The Iraqi cabinet allocated $400 million on Wednesday (May 25th) to cover the cost of supplying private and government generator operators in Baghdad with free fuel.
Each generator operator will receive 30 liters of diesel fuel per day for every kilovolt produced. The cabinet, however, said the operators had to provide electricity for at least 12 hours a day, with the price per ampere to be decided later by the Baghdad Provincial Council.
A statement released by Ali al-Dabbagh, minister of state and the official spokesman of the Iraqi government, said the provincial council will monitor the supply and distribution of fuel to ensure it is only being used to generate electric power.
The new system will go into effect at the beginning of July.
For many years, Iraqi citizens in all provinces have depended on privately owned generators to supply their households with electricity. In addition to being costly, these generators do not provide enough power to operate all the necessary household appliances, such as refrigerators, freezers, and air conditioning units.
In April, the Iraqi government started distributing electric generators to a number of residential neighborhoods in the capital to help provide additional sources of energy during the summer season.
The generators were received by contractors under certain instructions and guidelines: the number of subscribers to any one generator should be at least 150, and the generated power should be sold to the residents at no more than 7,000 dinars per ampere.
Operators of both government and privately owned generators -- estimated at around 7,000 in Baghdad alone -- used to receive 20 liters of free diesel fuel from the government for every kilovolt produced. Provincial council member Ghalib al-Zamily and the deputy chairman of the council's energy committee said officials visited generator operators to see what obstacles they are facing.
''We paid a visit to the central refineries company, and the oil products distribution company, and saw how work was going on in order to provide the fuel for the generator operators. Out of those visits and the follow up, the idea for the project was sent to the cabinet, which approved it," al-Zamily told Mawtani.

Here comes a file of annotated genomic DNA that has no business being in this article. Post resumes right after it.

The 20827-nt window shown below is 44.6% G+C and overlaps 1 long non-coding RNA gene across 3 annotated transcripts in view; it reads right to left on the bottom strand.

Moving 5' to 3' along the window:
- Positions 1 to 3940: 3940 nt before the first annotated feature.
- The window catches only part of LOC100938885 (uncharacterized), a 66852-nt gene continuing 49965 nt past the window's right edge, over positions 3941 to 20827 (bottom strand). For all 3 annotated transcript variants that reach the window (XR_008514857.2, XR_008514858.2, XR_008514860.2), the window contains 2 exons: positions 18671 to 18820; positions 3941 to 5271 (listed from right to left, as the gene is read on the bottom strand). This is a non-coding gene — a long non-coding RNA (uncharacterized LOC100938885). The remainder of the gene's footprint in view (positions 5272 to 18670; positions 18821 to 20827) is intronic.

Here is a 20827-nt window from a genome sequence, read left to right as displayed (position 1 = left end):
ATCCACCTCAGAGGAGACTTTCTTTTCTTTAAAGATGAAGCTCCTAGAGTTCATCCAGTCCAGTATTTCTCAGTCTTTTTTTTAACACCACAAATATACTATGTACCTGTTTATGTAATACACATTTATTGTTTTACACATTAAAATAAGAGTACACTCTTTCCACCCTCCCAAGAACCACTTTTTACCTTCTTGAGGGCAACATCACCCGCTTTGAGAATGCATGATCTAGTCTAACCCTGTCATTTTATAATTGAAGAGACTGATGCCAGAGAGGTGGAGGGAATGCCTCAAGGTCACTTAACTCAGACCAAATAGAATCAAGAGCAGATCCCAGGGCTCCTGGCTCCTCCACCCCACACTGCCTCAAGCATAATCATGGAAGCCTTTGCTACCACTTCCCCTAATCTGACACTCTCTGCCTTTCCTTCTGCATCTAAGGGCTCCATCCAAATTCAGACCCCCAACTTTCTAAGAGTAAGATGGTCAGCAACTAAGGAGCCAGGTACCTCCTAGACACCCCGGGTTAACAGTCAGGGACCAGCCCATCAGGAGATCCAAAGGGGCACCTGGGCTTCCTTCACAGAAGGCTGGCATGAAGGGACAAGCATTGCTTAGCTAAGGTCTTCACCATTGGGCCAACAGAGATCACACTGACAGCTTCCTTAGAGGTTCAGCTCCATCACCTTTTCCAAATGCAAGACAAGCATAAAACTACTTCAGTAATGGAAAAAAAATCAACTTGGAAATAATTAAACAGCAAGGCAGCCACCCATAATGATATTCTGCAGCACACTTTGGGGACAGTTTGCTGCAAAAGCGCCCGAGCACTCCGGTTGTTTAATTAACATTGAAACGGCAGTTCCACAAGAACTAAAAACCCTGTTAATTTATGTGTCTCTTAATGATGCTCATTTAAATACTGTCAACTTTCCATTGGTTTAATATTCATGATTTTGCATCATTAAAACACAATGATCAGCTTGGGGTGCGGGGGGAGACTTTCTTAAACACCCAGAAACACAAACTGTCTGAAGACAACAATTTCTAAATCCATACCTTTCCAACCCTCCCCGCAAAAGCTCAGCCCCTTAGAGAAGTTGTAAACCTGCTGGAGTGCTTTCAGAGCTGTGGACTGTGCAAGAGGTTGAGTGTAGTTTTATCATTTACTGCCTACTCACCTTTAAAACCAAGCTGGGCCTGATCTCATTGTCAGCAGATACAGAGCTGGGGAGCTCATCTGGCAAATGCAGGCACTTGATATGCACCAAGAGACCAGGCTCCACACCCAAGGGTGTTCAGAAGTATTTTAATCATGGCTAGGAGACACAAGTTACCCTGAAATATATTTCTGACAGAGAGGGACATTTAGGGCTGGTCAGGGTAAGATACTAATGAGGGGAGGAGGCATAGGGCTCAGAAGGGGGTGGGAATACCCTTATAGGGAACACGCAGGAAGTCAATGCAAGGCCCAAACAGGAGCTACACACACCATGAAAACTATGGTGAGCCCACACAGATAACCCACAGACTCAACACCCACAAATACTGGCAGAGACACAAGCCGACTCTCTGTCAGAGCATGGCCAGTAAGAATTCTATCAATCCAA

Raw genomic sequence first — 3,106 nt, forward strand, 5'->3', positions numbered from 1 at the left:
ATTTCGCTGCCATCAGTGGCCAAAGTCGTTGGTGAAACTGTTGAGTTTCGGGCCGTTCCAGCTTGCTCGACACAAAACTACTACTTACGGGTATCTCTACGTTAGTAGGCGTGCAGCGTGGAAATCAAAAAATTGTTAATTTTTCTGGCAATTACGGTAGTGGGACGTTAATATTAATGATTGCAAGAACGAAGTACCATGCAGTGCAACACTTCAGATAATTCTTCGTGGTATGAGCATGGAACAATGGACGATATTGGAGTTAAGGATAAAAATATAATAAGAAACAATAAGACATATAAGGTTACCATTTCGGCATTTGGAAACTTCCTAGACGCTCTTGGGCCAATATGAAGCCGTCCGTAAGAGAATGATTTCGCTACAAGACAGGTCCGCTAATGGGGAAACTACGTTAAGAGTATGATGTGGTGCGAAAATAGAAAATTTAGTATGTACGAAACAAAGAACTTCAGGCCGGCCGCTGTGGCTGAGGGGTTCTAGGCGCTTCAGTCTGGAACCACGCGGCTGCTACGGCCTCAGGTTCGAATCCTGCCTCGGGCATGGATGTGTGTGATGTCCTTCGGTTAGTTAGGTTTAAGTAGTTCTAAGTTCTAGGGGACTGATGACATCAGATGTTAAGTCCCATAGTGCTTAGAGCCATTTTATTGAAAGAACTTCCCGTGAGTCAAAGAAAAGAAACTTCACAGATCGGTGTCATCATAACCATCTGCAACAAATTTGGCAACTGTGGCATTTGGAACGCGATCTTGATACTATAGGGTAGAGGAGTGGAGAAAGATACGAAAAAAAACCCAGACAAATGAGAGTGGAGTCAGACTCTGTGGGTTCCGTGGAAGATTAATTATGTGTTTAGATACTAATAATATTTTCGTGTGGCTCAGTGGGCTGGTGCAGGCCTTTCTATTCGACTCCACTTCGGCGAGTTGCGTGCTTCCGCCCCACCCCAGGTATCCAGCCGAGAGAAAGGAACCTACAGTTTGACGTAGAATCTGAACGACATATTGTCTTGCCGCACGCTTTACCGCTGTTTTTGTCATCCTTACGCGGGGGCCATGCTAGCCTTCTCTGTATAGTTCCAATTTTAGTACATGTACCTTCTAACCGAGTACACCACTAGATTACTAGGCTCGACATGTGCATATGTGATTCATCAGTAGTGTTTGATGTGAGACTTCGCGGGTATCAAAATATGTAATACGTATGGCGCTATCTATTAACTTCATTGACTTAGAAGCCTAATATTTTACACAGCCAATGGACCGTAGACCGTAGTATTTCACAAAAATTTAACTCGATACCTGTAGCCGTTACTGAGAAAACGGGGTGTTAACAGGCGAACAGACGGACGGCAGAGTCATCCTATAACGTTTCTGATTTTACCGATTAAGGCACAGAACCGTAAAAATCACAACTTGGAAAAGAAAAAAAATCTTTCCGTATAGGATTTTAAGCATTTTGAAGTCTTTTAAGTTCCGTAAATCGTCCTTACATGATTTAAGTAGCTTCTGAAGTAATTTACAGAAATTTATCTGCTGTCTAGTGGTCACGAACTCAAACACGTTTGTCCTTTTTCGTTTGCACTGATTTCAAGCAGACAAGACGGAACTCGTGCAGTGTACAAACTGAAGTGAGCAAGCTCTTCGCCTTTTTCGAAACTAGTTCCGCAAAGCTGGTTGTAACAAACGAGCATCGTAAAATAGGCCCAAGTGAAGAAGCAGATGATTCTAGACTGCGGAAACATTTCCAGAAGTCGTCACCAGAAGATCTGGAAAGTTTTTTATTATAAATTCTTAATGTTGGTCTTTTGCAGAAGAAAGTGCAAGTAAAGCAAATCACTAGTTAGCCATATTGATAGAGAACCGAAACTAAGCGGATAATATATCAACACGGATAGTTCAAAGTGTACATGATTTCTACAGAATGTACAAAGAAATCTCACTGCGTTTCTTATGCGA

The cabinet reached an agreement with the central refineries company to supply operators with the lubricating engine oil free of charge.
''The number of hours of supply will be increased while the price of amperes will decrease because we have provided all these resources to the generator owners. The ampere price will be decided through the lists which will be submitted through the municipality and the local councils,'' al-Zamily said.
Kassim Mohammad, the secretary to the parliamentary oil and energy committee, said, ''The decision by the cabinet to support generator operators is important and comes at a vital time to ease the hardship of citizens resulting from the power shortage.''
''It is our duty as responsible offices to do all we can to provide services to citizens, including electric energy; even so, we have not done enough for the people,'' Mohammad told Mawtani.
A number of generators operators in Baghdad said the new plan would help increase the number of hours that electric power is supplied to citizens.
Ahmad Muslih, a generator owner in the Dora area, said, ''This increase would help a great deal in easing the burden of the fuel cost, which would then lead to easing the citizens' hardship by increasing the hours of supply.''
Salman al-Jubouri, 44, a resident of the Mechanics neighborhood, said, ''Such projects and decisions would ease much of our hardship, and it is also a proof of the officials concern over the services provided to citizens.''